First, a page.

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Tuesday, August 4 • 17:00 - 17:30
Can We Use Maturana's Theory of Autopoiesis to Enhance Checkland's Soft Systems Methodology?

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Amongst the systemic methodologies available to systems practitioners, Soft Systems Methodology (SSM) is one of the most used problem structuring methods. However, some critics have argued that it has serious shortcomings particularly in the initial phases when SSM attempts to structure the situation and when deciding which areas of a problematic situation are deemed to be selected as relevant. Also, issues of power and dominance are left to the SSM practitioner’s own devises; the tools offered, e.g.: rich pictures and the three analyses are only sketched guidelines/models and in some cases not useful and arguable difficult to operationalise. Furthermore, during and after an SSM intervention, during  the process debating changes, when SSM advises to implement ‘culturally desirable’ and ‘systemically feasible’ changes offers the concept of “accommodation” a key and subtle feature of SSM , the researcher is left with a vague idea about as to how to use it, leaving a frustrating gap in the methodology.  

As it has widely reported in the management science and system literature, Soft Systems Methodology operates under what is called the interpretivism paradigm. The main tenets of this paradigm are that reality is complex; it is socially constructed; and a product of continues people’ interactions (interpretivist Ontology); also it assumes that the observer is not independent that is: a point of view (perspective) influences whatever is studied. Under this paradigm, the aim of any intervention is therefore to understand reality through interpretative process in which meaning is attributed (anti-positivist epistemology). No perspective exhausts the richness of reality or distorts the nature of things; each view is unitary not global.

While Checkland approach lies certainly in the interpretivist camp, the philosophical implications of Maturana work are more difficult to frame. Maturana theories of cognition imply certainly an antirealist ontological position. Epistemologically, he claims that the world as we experience (or constitute) is a subject depend and that that objective knowledge (or transcendental knowledge as he labels it) is impossible. For some commentators, his position is inconsistent and rather than confining him into the constructivism, he can be better understood as critical realist. For others his radical claims denying the existence of any independent reality (make him a candidate of radical constructivism. In this paper, and for the purposes of contrasting the two approaches and seeking synergies between them, we will adopt the most widely argument of placing him in the constructivism camp.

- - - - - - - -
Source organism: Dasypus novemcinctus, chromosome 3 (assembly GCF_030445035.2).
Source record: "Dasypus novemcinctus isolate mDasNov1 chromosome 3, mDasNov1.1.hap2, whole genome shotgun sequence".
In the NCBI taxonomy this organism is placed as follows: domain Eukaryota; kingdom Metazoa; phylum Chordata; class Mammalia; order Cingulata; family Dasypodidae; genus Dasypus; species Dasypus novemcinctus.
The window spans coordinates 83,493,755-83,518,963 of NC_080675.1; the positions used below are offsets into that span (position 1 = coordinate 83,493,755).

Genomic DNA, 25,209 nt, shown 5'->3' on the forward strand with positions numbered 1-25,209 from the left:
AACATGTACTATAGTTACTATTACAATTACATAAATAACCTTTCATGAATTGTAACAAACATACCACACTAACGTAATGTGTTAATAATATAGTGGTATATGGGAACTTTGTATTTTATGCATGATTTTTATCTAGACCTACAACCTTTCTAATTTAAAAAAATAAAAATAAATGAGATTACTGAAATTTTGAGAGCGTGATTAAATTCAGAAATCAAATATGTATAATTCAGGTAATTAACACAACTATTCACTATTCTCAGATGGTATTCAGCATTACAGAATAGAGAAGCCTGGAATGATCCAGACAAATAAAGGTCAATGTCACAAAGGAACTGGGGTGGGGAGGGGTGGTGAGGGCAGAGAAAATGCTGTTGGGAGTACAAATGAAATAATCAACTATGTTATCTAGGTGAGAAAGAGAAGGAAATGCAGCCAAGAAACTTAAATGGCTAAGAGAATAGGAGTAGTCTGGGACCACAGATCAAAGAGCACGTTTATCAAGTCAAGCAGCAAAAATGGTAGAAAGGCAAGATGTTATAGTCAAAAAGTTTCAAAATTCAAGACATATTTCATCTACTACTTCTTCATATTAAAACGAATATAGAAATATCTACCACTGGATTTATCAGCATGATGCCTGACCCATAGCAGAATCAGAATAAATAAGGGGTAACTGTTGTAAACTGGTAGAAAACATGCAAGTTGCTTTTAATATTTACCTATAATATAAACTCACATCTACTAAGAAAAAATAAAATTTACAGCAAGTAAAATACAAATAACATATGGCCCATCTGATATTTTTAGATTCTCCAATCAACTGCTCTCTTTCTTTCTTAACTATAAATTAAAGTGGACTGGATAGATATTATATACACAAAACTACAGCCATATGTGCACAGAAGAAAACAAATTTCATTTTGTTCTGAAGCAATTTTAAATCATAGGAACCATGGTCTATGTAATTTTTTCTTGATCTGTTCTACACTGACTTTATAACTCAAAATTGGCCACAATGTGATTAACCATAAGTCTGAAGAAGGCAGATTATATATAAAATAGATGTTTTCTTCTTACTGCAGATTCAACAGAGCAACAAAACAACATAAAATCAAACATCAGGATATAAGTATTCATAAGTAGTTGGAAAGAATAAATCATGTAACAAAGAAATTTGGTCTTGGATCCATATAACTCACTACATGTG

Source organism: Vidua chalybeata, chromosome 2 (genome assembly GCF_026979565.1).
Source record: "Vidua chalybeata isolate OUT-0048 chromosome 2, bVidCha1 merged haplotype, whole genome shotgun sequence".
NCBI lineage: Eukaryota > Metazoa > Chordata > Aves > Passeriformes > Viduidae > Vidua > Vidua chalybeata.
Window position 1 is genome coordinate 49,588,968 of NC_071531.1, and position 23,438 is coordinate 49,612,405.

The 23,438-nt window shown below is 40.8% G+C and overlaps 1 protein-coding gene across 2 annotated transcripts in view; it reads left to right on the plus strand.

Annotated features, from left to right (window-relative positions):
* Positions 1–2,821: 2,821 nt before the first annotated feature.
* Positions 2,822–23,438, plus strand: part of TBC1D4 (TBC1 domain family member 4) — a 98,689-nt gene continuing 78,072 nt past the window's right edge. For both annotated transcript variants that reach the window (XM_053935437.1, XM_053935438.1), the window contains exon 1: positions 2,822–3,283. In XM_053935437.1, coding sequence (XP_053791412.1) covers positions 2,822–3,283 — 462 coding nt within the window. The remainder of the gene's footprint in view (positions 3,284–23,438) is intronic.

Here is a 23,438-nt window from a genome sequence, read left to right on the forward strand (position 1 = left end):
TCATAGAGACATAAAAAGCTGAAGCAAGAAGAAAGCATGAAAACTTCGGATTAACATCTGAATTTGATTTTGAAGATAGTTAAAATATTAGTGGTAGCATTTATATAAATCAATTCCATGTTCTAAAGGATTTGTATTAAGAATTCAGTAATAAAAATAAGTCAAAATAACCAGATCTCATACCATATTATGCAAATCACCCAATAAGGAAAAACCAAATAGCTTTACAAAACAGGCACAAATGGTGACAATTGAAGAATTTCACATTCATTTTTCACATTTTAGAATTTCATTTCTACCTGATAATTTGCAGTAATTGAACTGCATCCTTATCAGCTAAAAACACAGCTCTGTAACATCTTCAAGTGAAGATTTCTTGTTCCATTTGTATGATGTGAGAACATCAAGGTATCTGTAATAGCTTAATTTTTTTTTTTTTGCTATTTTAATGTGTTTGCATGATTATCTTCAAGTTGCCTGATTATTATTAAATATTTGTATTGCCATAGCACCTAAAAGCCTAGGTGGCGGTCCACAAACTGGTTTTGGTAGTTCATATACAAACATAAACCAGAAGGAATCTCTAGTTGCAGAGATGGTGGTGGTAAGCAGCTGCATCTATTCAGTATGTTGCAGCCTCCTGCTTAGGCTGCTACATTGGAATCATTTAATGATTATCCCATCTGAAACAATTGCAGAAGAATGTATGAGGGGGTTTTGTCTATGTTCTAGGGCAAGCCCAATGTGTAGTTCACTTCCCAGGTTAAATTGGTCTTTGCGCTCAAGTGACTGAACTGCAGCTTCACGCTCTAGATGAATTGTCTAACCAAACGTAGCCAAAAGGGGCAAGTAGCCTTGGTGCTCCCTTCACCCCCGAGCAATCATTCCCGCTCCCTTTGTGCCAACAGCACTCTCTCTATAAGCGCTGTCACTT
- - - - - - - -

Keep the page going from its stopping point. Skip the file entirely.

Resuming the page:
The work of Maturana and Varela  on the nature of living, the biological nature of cognition and knowledge have been having a far reaching influence on the systems and various others fields. It has been argued that Maturana’s ideas lean more to a constructivist paradigm.  We argue that SSM popularity and some reportedly shortcoming in its application seems to be a consequence of the interpretivism position, and we proposed to address this by bringing concepts developed around  Maturana’s theory of autopoiesis (ToA) and Biology of Cognition (BoC).

This paper attempts to address SSM limitations and attempts to enhance the above SSM applications, by exploring how two key concepts from Maturana’s ToA and BoC namely: (i) Structured-Determined Systems; and (ii) Organizational Closure might help to overcome the limitations and complement Checkland's SSM process. In this paper, we propose a SSM autopoietic framework in which the above concepts are grafted in the well-known SSM 7-steps. This is a work in progress work and in this paper, we present the framework together with a number of questions to reflect as a way to refine the model before using it in practice. We hope to use the model in a real world situation later on.

Keywords: Autopoiesis; SSM; Biology of Cognition; Accommodation; decision process

avatar for Shankar Sankaran

Shankar Sankaran

Professor, University of Technology Sydney
Vice President Research and Publications, International Society for the Systems Sciences.SIG Chair: Action Research (see below for information)Shankar Sankaran specialises in project management, systems thinking and action research. He is a Core Member of a UTS Research Centre on... Read More →


Alberto Paucar-Caceres

Manchester Metropolitan University
ISSS Regular

Tuesday August 4, 2015 17:00 - 17:30 CEST
Elk Scandic Berlin Potsdamer Platz, Gabriele-Tergit-Promenade 19, 10963 Berlin, Germany

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